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Sandino's Daughters, Margaret Randall's conversations with Nicaraguan women in their struggle against the dictator Somoza in 1979, brought the lives of a group of extraordinary female revolutionaries to the American and world public. The book remains a landmark. Now, a decade later, Randall returns to interview many of the same women and others. In Sandino's Daughters Revisited, they speak of their lives during and since the Sandinista administration, the ways in which the revolution made them strong--and also held them back. Ironically, the 1990 defeat of the Sandinistas at the ballot box has given Sandinista women greater freedom to express their feelings and ideas.
Randall interviewed these outspoken women from all walks of life: working-class Diana Espinoza, head bookkeeper of a employee-owned factory; Daisy Zamora, a vice minister of culture under the Sandinistas; and Vidaluz Meneses, daughter of a Somozan official, who ties her revolutionary ideals to her Catholicism. The voices of these women, along with nine others, lead us to recognize both the failed promises and continuing attraction of the Sandinista movement for women. This is a moving account of the relationship between feminism and revolution as it is expressed in the daily lives of Nicaraguan women.
"A completely new and different book from her earlier Sandino's Daughters. The core is a dozen lengthy interviews with feminist women (all but one), hence not randomly drawn from Nicaraguan society. Randall opens the volume with a useful, wide-ranging interpretative survey of history, politics, and the social situation of women. One observation that sticks: women who most resembled men in their conduct rose highest under Sandinista rule"--Handbook of Latin American Studies, v. 57.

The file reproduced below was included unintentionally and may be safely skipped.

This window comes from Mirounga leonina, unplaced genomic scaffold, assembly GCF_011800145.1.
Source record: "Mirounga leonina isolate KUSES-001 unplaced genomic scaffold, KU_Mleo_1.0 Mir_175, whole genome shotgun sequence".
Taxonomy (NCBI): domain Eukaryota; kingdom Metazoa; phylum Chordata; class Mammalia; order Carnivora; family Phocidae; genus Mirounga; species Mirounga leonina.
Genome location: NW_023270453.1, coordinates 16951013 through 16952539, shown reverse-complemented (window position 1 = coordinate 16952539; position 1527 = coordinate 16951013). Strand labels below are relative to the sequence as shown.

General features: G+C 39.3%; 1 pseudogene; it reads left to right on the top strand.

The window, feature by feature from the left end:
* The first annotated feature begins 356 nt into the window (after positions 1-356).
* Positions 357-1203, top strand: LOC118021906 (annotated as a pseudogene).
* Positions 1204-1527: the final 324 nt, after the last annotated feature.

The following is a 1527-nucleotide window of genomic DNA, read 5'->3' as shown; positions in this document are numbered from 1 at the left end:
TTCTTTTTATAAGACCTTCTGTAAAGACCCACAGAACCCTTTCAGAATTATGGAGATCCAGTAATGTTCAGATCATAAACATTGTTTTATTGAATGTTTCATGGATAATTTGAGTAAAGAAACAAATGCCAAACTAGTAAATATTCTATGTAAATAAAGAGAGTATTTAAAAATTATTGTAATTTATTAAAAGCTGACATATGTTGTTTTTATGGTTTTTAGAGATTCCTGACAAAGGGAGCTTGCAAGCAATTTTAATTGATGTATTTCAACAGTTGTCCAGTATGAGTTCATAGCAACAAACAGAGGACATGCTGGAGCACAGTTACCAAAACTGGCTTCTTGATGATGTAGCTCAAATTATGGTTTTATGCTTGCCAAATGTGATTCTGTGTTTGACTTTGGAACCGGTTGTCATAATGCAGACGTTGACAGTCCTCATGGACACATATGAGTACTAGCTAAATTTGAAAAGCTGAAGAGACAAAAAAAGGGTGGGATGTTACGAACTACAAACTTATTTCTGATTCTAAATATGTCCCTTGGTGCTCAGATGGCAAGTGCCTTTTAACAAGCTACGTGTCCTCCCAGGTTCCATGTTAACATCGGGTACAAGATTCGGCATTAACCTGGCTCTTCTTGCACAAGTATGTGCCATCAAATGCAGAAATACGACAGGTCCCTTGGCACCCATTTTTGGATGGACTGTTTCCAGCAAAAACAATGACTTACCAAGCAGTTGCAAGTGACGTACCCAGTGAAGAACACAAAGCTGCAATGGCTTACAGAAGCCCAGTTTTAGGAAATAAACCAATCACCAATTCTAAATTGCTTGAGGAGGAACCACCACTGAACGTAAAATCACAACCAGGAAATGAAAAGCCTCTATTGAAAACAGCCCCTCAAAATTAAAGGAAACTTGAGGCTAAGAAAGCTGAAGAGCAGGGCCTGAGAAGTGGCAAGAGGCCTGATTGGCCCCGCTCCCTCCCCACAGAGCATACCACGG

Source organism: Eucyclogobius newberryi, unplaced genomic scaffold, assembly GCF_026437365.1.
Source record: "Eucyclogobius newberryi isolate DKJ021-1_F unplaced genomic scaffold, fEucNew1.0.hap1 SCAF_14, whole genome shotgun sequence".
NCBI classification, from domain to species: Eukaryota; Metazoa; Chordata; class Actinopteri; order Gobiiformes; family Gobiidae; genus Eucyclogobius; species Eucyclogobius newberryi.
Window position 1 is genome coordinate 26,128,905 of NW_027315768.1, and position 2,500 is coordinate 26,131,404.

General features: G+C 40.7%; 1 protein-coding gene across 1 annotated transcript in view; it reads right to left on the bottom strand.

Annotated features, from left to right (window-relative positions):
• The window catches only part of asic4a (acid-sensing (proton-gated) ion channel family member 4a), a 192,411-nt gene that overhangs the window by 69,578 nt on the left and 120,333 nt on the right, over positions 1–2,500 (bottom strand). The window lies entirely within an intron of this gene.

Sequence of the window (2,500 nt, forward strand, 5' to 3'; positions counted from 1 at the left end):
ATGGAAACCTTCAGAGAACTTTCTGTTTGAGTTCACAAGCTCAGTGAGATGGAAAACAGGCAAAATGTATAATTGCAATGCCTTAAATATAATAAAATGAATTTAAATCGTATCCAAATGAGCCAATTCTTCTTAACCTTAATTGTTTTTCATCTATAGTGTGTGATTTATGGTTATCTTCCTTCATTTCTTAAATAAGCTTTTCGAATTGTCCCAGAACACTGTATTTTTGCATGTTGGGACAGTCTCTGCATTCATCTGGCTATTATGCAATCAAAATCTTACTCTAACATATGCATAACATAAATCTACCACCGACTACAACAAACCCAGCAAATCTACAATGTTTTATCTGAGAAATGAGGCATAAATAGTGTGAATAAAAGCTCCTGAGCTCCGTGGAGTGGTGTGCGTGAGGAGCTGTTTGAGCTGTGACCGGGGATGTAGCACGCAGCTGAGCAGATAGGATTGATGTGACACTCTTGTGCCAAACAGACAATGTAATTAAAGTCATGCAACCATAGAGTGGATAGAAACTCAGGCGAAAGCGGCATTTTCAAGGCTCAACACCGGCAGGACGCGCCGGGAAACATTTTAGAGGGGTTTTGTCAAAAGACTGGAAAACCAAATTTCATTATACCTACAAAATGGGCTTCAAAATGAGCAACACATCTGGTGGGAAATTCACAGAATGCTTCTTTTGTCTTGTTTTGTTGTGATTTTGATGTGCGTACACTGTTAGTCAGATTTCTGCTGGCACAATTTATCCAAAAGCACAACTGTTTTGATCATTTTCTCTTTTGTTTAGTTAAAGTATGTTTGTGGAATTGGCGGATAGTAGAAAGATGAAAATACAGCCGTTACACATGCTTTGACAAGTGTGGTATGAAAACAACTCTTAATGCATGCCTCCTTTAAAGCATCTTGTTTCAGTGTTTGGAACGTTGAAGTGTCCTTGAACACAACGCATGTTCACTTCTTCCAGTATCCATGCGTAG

|2||"Women's Solidarity Has Given Our Lives a New Dimension: Laughter"||40|
|3||"I Was a Woman, a Miskito Woman, a Woman from the Coco River"||67|
|4||"The Only Way for Women to Fight for Their Rights Is If They Get Together and Do It"||85|
|5||"I Am Looking for the Women of My House"||98|
|6||"Our Experience in the FSLN Is What Gives Us This Strength"||125|
|7||"As a Woman, I Think It Was Worth Living the Revolutionary Process"||144|
|8||"We Were the Knights of the Round Table"||168|
|9||"It Doesn't Matter What Kind of Uniform You Wear"||191|
|10||"It's True: We Can't Live on Consciousness Alone, But We Can't Live Without It"||207|
|11||"Nicaragua Is a Surprising Country"||230|
|12||"Coming Out as a Lesbian Is What Brought Me to Social Consciousness"||265|
|13||"Who Was Going to Trust a Montenegro?"||286|